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West African Dance with Uzuri Asad-Cancelled

March 25, 2020 @ 7:00 pm - 8:30 pm


West African dance is an essential component of West African culture. Over time, traditional dances incorporated new moves, rhythms and ideas. Through the slave trade, and through national production of traditional dance forms, West African dance has found it’s way around the globe. West African Dance has influenced many popular American dance forms, such as hip-hop, salsa and jazz dance. Traditional dances are still practiced by many people today.

Uzuri Asad caters to all levels of students and is part of Big Car’s APLR program.

Traditional West African Dance
Dance has always played a very important role in the lives of West Africans. Throughout history, West Africans performed dances to celebrate a birth, harvest or death. Communities relied on dance to ward off evil spirits, to ask the gods for prosperity, or to resolve conflict. Dance continues to serve those functions. For example, villagers perform the Malinke rhythm Kassa during farming and harvesting work. The singing, dancing and clapping entertains and motivates the hard-working farmers.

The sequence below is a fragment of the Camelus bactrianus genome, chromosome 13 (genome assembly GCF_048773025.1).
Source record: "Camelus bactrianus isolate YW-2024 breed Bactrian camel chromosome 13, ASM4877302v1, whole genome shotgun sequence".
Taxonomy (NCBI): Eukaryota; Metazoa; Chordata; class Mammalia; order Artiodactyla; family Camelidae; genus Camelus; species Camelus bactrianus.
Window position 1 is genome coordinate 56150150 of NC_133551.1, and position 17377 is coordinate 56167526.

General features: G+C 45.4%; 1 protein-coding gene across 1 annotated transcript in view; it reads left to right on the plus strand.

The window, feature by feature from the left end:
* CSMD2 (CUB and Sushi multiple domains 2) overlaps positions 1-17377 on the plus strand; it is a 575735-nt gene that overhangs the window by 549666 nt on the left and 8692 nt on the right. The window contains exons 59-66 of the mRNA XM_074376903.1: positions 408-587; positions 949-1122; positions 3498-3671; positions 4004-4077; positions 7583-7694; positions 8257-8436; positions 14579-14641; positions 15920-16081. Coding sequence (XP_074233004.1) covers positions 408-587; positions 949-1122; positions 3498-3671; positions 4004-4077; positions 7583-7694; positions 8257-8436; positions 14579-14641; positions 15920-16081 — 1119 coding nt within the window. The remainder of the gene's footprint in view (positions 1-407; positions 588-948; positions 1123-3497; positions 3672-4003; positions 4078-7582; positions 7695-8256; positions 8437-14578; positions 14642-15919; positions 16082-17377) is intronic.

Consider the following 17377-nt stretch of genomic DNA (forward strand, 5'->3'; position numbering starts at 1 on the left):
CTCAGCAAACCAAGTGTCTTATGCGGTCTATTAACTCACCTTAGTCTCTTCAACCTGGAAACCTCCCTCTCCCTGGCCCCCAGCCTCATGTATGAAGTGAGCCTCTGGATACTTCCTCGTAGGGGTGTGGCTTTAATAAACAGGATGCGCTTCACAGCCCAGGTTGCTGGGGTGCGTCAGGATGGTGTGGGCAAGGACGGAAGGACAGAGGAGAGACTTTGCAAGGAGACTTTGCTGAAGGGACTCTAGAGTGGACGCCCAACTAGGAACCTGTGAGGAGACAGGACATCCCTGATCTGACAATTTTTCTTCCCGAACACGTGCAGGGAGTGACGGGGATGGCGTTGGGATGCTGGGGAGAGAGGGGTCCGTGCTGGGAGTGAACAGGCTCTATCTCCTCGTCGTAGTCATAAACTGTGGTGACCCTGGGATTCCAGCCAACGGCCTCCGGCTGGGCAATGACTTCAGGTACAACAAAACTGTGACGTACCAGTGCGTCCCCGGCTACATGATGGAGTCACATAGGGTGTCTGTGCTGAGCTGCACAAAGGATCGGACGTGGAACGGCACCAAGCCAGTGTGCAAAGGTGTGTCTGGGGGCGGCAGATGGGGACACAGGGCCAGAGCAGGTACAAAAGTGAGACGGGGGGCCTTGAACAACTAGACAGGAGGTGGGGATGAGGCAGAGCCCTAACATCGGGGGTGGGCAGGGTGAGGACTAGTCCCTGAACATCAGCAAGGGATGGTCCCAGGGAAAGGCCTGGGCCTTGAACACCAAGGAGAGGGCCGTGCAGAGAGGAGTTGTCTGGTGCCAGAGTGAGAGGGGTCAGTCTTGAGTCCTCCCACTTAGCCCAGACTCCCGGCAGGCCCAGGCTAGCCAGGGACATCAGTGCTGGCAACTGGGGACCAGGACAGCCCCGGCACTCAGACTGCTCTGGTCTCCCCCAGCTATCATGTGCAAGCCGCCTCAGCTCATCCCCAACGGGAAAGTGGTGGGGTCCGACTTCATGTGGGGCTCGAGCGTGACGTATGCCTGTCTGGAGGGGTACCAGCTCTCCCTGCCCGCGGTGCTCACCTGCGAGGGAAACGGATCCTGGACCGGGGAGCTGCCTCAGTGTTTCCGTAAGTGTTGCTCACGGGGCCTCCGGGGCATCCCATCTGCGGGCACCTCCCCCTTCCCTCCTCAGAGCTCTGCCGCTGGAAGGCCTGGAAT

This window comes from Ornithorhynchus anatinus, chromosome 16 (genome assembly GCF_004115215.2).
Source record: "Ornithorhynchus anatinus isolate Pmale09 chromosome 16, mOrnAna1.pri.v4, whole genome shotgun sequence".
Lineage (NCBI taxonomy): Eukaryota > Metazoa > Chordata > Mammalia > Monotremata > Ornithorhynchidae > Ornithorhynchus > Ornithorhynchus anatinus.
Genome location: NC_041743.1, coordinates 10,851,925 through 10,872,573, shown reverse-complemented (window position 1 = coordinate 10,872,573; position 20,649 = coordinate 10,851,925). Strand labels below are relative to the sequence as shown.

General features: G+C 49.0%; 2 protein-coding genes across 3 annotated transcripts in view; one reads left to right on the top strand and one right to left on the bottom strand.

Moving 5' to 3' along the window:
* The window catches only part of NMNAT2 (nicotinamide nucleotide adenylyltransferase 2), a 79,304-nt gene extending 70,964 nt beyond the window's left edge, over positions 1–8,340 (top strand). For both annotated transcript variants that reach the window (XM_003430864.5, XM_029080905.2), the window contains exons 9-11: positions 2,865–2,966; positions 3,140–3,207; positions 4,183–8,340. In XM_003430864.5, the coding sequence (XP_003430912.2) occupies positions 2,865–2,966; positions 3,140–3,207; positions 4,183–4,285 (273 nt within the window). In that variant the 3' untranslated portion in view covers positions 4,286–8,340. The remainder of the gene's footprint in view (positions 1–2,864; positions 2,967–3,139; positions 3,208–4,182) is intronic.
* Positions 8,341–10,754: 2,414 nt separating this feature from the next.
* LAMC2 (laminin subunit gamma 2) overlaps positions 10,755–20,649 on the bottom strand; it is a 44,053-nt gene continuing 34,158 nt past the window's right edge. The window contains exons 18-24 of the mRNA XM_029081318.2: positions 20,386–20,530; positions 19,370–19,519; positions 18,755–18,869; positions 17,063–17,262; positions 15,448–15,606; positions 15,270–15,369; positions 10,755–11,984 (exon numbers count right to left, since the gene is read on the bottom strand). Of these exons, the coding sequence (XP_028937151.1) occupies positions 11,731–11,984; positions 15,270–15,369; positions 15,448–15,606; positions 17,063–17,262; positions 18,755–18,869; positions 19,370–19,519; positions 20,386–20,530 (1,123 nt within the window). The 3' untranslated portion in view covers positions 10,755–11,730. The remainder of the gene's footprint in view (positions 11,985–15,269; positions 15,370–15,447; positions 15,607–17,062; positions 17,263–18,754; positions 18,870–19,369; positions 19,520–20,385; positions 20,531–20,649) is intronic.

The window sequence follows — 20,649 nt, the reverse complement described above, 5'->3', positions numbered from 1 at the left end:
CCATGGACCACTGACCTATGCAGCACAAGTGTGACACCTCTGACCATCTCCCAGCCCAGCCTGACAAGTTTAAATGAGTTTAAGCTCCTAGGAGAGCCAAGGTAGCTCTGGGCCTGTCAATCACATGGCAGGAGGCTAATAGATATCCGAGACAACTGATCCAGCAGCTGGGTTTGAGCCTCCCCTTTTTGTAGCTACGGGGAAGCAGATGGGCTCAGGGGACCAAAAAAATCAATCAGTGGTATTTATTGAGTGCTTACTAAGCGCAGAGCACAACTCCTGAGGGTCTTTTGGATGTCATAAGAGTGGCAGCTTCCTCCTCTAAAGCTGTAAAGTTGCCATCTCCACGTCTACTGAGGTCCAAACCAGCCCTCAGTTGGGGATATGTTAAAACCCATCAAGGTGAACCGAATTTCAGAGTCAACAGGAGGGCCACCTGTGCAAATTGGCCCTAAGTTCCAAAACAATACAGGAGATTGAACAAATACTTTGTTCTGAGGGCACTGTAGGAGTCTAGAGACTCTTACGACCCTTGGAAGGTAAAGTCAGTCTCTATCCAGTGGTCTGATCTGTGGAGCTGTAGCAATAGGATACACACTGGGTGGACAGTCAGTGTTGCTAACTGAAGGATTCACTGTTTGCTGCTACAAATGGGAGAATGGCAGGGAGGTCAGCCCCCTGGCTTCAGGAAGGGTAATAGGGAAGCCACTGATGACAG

Characteristics of West African Dance
African dance, according to R.F. Thomson, has four unique qualities. First, the body moves in a multi-unit fashion, where the head and arms may move to one rhythmic pattern while the feet follow a different time signature. Second, it is percussive; the dancer interprets the rhythmic nature of the music through movement. Third, though as a whole African dance is a community event, some dancers follow different parts of the rhythm, dancing “apart” from the crowd. Finally, West African dance phrases, or sets of movements, overlap, creating a “call-and-response” pattern.



March 25, 2020
7:00 pm - 8:30 pm
Event Category:


Tube Factory artspace
1125 Cruft St.
Indianapolis, IN 46203 United States
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